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Having 1 on 1 meetings with employees can be one of the best ways to utilize personal engagement to improve work satisfaction and productivity. These interactions can take the form of performance reviews or just more general updates about how things are going for the team member. Though the potential benefits of 1 on 1 meetings with employees are well known, actually reaching that potential is another story.

If you feel you’re not getting enough out of 1 on 1 meetings with employees or that they are an aspect of your role you could do with getting stronger on, follow these tips to help make them work for you.

  1. Change how meetings are seen

It’s understandable that neither the team member nor the PM have any interest in having a one-on-one if they are framed like a high school disciplinary meeting. These sit-downs should instead be seen as an excellent opportunity for relationship development as well as plotting the individual’s progression towards their career goals.

  1. Ask strategic questions

While it’s good to get status updates on current projects, 1 on 1 meetings with employees are also a great time to pick their brain on some of the bigger decisions facing your project. Every team member should have opinions on the project and this is a perfect opportunity to find them out.

  1. Start on a positive note

No matter what the intended content for the rest of the meeting, it is nearly always a good idea to start off in a positive demeanor. Compliment them on professional competency, like a successful presentation or the quality of their recent work. This helps to build a rapport and also allay any nerves the team member might have felt before coming in.

  1. Talk about their plans for their career

One of the best ways to motivate and show interest in your team is to help them along their own career path. This shows you are taking an interest in them beyond just what you are offering to the current project. Draw up a career progression plan, list educational opportunities and follow up as time progresses.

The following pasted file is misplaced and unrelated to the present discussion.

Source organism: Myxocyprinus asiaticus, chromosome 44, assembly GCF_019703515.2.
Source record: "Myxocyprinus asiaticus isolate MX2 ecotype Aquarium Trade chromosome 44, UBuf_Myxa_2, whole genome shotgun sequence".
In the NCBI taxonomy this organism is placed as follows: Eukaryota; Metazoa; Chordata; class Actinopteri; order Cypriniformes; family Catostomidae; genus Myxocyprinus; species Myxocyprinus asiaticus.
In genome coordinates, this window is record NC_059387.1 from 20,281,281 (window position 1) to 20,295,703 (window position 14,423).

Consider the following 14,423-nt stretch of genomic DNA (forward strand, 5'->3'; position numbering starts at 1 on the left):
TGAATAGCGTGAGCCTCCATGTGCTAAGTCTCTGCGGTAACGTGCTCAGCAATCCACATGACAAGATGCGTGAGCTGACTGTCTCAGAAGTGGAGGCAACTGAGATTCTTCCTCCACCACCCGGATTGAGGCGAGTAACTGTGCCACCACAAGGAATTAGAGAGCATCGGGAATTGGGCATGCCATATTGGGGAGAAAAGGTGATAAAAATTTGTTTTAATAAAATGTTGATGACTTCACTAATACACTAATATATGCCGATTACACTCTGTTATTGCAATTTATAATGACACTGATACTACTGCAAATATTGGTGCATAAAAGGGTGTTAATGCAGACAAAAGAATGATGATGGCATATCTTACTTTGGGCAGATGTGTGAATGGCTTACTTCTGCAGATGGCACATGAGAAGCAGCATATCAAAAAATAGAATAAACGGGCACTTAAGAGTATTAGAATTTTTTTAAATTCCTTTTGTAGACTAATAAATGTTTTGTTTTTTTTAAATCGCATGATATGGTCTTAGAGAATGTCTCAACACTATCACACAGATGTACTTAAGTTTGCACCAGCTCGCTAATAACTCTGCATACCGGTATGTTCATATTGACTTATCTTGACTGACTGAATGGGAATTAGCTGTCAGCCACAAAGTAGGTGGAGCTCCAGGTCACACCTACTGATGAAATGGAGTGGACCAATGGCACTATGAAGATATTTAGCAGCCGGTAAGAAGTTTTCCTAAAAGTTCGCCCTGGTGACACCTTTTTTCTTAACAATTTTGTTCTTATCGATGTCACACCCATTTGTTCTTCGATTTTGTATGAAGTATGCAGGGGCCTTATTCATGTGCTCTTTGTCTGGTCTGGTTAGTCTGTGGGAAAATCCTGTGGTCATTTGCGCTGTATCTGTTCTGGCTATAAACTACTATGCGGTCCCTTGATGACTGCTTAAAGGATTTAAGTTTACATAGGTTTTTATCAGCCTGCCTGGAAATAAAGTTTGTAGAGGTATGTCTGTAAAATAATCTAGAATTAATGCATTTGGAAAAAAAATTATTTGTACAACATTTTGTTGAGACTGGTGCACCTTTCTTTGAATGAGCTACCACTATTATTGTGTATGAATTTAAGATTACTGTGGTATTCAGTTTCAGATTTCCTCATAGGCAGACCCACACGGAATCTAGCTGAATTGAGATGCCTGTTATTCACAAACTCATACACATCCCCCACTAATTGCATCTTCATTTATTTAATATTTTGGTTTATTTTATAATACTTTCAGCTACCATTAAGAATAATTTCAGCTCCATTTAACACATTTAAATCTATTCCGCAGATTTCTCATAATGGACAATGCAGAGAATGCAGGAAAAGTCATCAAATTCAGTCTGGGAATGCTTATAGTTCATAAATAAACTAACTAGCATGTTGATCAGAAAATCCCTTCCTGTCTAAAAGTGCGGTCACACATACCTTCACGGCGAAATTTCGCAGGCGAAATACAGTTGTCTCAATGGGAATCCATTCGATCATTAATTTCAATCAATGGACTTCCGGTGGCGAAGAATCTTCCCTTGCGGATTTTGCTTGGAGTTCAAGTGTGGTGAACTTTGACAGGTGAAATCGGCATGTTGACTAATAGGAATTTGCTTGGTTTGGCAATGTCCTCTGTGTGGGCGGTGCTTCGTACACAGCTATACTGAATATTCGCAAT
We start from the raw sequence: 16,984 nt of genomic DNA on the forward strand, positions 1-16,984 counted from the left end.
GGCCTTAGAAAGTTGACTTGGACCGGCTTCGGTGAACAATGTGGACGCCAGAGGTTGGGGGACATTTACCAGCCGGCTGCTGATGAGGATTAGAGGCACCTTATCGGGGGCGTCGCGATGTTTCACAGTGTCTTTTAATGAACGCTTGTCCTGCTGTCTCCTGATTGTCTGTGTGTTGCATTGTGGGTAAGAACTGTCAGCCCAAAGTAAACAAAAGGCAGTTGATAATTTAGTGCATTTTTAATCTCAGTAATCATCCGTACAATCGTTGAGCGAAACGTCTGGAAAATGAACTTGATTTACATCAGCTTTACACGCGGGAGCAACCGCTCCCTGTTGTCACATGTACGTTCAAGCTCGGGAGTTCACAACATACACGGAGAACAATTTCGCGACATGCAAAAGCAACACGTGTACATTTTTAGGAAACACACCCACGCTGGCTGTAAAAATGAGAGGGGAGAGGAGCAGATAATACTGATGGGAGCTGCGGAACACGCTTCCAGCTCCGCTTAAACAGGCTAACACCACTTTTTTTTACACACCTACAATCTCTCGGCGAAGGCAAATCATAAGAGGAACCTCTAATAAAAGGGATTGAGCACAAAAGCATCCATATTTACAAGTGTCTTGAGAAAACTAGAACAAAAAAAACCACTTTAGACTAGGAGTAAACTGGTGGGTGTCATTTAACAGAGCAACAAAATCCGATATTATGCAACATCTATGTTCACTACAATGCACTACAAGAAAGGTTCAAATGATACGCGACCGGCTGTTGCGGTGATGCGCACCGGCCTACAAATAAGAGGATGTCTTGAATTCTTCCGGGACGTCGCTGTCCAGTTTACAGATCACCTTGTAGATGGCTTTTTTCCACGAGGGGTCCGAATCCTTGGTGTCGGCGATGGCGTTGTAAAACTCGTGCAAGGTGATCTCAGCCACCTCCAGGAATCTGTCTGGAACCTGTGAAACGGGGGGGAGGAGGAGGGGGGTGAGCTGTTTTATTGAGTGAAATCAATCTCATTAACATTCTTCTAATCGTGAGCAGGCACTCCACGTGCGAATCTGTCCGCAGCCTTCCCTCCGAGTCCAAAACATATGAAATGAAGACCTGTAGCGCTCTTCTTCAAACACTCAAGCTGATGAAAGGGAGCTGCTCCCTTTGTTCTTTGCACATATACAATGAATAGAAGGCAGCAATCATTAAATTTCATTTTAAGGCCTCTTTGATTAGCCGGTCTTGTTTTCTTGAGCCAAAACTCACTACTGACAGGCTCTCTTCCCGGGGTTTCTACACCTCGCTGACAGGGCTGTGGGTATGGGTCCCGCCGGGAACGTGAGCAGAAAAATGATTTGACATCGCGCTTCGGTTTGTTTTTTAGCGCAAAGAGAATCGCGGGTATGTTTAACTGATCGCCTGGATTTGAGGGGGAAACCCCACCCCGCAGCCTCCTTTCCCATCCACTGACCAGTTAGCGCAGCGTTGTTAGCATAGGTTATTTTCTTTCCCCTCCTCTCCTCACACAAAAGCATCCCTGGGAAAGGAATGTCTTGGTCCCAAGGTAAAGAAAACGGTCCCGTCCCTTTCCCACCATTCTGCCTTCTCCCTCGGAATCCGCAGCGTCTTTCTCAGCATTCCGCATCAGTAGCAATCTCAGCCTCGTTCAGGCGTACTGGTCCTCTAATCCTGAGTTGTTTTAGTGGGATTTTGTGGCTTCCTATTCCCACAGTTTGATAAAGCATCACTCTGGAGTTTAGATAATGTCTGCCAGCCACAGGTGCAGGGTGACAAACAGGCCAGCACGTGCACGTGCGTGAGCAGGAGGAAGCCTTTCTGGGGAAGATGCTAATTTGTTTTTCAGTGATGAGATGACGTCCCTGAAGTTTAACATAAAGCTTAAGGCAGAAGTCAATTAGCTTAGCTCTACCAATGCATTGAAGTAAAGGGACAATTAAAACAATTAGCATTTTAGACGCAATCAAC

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  1. Prepare what you will talk about

Like most tasks in life, preparation can be the key to success with 1 on 1 meetings with staff. It doesn’t have to take long, just five minutes making some notes on the talking points you would like to bring up with them or you think may be of interest for their improvement.

  1. Give the meeting the priority it deserves

Your attitude to one-on-ones and your staff will easily be seen by how much respect you give these meetings. If you are prone to cancelling last-minute “because something more important came up”, if you set vague dates, e.g. “sometime after next Wednesday” or simply spend the whole meeting also checking your e-mails or tidying your desk, then it will be clear to everyone that you do not actually value that time. Block off the time you are setting aside for one-on-ones and make sure that you prioritize the meetings in your own mind as well.

  1. Show them you value them

Whether for performance reviews or status updates, one-on-ones are more personal than large group meetings. Don’t be afraid to use them to build bonds with your team, like by asking them what they did/will do on the weekend or taking an interest in their career progression.